5 Steps to a More Energy Efficient Garage
Creating an energy efficient garage space should never be an afterthought. Not only is it better for the environment, reducing the overall carbon footprint of your home, but it can also save you money in the long run. Think of it as an investment—spend now and reap the savings for the rest of your life. The last few years have not been kind to energy prices. If you live in a climate known for extreme heat or cold, and you like to spend some time in your garage, creating an energy efficient space will vastly increase your comfort level at home while saving you money.
Is creating an energy efficient garage space a difficult task? Not at all! A few quick projects and you will have a comfortable, less costly garage space in your home.
Step #1: Choose the Right Garage Door
Did you know that your garage door is the largest opening in your home? That means it’s one of the most important factors that impact the energy efficiency of your home. Choosing the right type of garage door can be a game-changer in the energy efficiency of your garage.
What makes an energy efficient garage door? There are several things that can have a positive impact:
- The insulation used inside the door
- The weatherstripping that is added around the door
- The material that the door is made from
- How many windows the door has, and what the glass is made from
Find out more about how a garage door can be eco-friendly here.
Step #2: Add a Walk-Through Door
Every time you open your garage door, no matter how energy efficient it is, you will be losing a lot of heated or cooled air. There’s no quick way to open and close a garage door, so there’s nothing you can do prevent this loss of energy—save for one thing.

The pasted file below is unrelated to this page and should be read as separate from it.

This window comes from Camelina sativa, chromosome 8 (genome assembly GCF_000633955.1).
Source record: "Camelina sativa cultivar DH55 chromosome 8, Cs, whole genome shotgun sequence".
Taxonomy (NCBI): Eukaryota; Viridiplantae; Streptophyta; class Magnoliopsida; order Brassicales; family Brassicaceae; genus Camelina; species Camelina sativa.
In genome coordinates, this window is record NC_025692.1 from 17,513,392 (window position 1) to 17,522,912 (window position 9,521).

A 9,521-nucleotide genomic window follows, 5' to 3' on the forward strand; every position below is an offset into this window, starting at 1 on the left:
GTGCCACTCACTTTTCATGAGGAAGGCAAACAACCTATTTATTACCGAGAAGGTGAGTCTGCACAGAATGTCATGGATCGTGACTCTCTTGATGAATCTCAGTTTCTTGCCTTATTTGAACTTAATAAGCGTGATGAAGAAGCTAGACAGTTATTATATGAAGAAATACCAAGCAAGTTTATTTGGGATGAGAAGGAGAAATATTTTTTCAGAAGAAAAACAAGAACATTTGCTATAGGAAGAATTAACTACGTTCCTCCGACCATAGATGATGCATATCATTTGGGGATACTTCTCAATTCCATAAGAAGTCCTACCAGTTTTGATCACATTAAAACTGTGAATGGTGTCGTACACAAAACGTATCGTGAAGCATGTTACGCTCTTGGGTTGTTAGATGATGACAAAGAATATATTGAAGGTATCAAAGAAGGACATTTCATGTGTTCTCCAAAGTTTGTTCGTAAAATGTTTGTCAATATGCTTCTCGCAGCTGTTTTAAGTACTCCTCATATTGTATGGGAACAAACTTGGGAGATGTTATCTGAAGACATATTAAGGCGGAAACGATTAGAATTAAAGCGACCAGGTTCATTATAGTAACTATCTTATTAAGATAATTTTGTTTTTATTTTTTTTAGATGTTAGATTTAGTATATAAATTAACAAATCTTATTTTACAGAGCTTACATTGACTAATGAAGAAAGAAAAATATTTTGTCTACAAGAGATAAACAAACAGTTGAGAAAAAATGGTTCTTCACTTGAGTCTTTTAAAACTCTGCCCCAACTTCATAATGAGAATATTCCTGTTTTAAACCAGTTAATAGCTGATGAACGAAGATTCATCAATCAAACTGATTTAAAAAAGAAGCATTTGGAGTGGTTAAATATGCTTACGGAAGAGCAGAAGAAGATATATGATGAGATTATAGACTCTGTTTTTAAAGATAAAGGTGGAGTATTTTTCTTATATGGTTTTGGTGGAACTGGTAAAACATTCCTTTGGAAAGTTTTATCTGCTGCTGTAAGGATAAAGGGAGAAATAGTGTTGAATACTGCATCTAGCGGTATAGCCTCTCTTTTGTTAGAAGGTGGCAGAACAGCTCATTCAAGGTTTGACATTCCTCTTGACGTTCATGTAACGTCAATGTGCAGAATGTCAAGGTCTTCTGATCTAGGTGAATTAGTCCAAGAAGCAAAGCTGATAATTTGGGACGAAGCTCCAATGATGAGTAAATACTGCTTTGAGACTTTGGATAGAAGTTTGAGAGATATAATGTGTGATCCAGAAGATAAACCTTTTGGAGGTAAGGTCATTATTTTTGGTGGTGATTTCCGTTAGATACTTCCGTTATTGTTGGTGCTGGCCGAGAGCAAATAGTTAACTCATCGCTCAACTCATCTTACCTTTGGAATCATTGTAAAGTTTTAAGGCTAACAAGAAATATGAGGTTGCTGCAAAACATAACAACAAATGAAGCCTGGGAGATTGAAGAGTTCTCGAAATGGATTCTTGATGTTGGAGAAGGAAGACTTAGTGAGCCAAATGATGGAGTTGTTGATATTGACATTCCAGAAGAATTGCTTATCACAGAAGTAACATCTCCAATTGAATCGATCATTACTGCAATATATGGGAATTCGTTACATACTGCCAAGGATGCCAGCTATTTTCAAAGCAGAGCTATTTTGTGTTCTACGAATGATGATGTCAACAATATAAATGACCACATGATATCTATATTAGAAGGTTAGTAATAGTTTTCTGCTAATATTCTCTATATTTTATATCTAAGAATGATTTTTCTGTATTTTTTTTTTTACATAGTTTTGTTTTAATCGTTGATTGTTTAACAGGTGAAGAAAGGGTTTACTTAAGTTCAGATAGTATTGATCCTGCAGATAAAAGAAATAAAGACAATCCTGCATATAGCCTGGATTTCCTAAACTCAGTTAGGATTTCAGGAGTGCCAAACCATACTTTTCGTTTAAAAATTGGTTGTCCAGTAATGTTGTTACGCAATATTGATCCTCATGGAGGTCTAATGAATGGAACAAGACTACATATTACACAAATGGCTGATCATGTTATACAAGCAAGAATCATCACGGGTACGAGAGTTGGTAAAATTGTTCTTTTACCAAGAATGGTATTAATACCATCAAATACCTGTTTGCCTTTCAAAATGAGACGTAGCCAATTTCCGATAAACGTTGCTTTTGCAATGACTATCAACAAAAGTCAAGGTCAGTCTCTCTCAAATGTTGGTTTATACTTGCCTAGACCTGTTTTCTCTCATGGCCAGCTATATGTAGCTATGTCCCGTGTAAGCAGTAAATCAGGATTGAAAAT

Add a walk-through garage door.
Walk-through garage doors give you the ability to enter and exit your garage without opening the main overhead door, preventing a significant amount of energy loss from your garage space. You can open and close these small doors a dozen times before your primary garage door even opens once! Walk-through garage doors can be integrated directly into the garage door frame, built into the garage door itself, or be added alongside the garage door as a separate entrance.
These types of doors are ideal for climates with extreme temperatures and for homeowners who frequently use their garage as any type of recreational or storage space.
Step #3: Let in Natural Light
Lighting uses electricity; electricity costs money. The simple equation to cut back on your use of electricity is to limit how long your lights are on. The easiest way to do this in a garage space is to increase the natural lighting in your space. without having to open the overhead door. This all comes down to the windows you have in your space. Adding more windows lets in more natural light. You can add windows to:
- A custom garage door
- Any exterior wall
- The roof (as skylights)
This will allow you to keep the light off during daylight hours.
Step #4: Enhance Your Insulation
Many homeowners forget about insulating their garage; it’s often an afterthought because it’s not a typical living space. But your home is likely losing a significant amount of energy from an uninsulated garage space, even if you keep the door closed at all times.
Make the investment in insulating the walls and ceiling of your garage and even adding drywall for increased insulation and soundproofing.
Step #5: Add Flooring
Concrete is a horrible insulator. It holds onto cold air and moisture that comes from the ground below. It’s also very porous, which is horrible for heat transfer. That’s the reason why your garage flooring always feels cold to the touch. This is a significant loss of energy in your garage space, but there’s a simple solution.
Redo the flooring.
Adding a layer of new flooring on top of your concrete garage floor will help you better control the temperature in your space and increase its energy efficiency. Some common garage flooring options include:
- Rubber flooring or tiles
- Epoxy coatings
- Vinyl flooring
- Commercial carpet tiles
- Concrete sealer/stain